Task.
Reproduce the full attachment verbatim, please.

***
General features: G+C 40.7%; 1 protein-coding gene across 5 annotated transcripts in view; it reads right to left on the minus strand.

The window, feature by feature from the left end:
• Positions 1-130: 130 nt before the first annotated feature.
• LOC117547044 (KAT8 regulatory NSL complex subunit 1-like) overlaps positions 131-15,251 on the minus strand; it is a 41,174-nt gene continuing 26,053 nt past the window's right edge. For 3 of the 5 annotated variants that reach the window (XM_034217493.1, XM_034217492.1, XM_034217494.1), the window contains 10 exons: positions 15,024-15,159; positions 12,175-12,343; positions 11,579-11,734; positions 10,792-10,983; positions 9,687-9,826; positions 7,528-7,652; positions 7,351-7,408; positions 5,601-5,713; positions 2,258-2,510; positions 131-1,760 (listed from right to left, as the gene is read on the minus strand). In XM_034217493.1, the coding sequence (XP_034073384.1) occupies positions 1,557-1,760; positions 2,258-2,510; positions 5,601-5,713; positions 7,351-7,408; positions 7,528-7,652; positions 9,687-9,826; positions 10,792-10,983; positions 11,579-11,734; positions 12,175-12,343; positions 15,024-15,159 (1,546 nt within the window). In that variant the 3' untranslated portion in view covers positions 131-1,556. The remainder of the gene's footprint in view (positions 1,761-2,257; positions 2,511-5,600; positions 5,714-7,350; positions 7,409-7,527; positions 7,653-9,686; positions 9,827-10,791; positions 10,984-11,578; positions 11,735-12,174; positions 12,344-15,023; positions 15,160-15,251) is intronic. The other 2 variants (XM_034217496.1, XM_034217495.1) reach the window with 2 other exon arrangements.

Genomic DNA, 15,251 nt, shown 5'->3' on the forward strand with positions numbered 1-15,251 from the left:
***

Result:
General features: G+C 40.7%; 1 protein-coding gene across 5 annotated transcripts in view; it reads right to left on the minus strand.

The window, feature by feature from the left end:
• Positions 1-130: 130 nt before the first annotated feature.
• LOC117547044 (KAT8 regulatory NSL complex subunit 1-like) overlaps positions 131-15,251 on the minus strand; it is a 41,174-nt gene continuing 26,053 nt past the window's right edge. For 3 of the 5 annotated variants that reach the window (XM_034217493.1, XM_034217492.1, XM_034217494.1), the window contains 10 exons: positions 15,024-15,159; positions 12,175-12,343; positions 11,579-11,734; positions 10,792-10,983; positions 9,687-9,826; positions 7,528-7,652; positions 7,351-7,408; positions 5,601-5,713; positions 2,258-2,510; positions 131-1,760 (listed from right to left, as the gene is read on the minus strand). In XM_034217493.1, the coding sequence (XP_034073384.1) occupies positions 1,557-1,760; positions 2,258-2,510; positions 5,601-5,713; positions 7,351-7,408; positions 7,528-7,652; positions 9,687-9,826; positions 10,792-10,983; positions 11,579-11,734; positions 12,175-12,343; positions 15,024-15,159 (1,546 nt within the window). In that variant the 3' untranslated portion in view covers positions 131-1,556. The remainder of the gene's footprint in view (positions 1,761-2,257; positions 2,511-5,600; positions 5,714-7,350; positions 7,409-7,527; positions 7,653-9,686; positions 9,827-10,791; positions 10,984-11,578; positions 11,735-12,174; positions 12,344-15,023; positions 15,160-15,251) is intronic. The other 2 variants (XM_034217496.1, XM_034217495.1) reach the window with 2 other exon arrangements.

Genomic DNA, 15,251 nt, shown 5'->3' on the forward strand with positions numbered 1-15,251 from the left: